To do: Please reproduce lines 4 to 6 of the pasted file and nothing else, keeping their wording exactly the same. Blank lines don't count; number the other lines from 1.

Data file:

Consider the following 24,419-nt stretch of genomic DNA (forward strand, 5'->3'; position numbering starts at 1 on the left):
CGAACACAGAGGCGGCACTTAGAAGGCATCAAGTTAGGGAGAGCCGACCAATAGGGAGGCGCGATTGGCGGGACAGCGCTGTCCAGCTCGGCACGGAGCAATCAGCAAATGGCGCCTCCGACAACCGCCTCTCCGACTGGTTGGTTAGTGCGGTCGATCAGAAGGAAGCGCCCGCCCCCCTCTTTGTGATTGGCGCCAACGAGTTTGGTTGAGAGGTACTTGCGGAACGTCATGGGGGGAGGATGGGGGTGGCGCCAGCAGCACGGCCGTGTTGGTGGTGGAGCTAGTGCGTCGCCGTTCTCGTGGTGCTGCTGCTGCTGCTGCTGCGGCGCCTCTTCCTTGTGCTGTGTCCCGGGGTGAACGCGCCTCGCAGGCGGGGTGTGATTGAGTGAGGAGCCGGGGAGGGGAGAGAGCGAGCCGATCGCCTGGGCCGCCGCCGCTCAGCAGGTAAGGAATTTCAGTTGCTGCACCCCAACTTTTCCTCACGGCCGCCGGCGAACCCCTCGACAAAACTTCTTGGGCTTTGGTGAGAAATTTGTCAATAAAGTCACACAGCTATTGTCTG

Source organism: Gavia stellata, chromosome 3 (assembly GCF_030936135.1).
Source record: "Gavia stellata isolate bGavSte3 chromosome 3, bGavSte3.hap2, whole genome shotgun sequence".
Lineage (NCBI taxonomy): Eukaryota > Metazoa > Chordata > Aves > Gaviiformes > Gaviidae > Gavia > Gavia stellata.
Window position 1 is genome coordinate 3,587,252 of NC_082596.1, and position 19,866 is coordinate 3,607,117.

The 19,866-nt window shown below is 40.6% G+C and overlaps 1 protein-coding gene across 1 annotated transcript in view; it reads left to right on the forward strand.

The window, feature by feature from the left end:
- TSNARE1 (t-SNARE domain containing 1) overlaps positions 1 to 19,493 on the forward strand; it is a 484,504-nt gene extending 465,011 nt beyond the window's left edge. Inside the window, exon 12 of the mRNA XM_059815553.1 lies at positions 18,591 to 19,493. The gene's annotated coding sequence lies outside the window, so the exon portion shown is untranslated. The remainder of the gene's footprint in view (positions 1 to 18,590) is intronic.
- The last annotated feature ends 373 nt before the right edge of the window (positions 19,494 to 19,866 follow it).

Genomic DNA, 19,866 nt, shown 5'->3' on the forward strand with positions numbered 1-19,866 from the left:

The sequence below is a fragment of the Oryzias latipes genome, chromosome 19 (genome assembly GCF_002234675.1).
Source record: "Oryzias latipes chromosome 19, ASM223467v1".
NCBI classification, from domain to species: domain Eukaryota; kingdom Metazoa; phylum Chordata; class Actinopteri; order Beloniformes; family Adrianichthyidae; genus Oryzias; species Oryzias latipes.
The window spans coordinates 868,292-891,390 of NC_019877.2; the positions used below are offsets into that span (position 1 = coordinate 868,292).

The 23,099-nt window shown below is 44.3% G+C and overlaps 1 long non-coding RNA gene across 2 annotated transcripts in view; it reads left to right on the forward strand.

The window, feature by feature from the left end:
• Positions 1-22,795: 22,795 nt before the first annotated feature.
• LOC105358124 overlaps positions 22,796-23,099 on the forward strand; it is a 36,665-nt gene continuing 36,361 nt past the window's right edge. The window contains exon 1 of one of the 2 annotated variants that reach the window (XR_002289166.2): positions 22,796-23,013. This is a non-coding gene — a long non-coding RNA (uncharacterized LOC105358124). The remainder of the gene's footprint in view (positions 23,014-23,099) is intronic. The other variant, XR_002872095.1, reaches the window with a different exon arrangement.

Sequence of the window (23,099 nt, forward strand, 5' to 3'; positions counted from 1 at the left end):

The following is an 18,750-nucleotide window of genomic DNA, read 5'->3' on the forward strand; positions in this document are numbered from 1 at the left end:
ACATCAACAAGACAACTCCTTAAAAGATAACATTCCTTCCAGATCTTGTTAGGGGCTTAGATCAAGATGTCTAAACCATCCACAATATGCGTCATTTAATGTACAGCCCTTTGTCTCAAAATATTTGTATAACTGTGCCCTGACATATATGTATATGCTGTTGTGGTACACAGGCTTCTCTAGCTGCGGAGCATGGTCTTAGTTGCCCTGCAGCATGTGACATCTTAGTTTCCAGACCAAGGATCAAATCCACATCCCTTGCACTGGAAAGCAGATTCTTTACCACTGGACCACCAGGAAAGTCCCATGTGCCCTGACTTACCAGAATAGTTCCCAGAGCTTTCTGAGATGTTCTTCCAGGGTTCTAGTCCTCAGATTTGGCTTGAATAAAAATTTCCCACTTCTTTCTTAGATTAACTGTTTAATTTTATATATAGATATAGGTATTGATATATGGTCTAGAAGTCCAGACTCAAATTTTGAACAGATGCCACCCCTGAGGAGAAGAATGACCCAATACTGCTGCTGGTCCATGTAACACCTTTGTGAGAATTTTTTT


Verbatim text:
Source record: "Gavia stellata isolate bGavSte3 chromosome 3, bGavSte3.hap2, whole genome shotgun sequence".
Lineage (NCBI taxonomy): Eukaryota > Metazoa > Chordata > Aves > Gaviiformes > Gaviidae > Gavia > Gavia stellata.
Window position 1 is genome coordinate 3,587,252 of NC_082596.1, and position 19,866 is coordinate 3,607,117.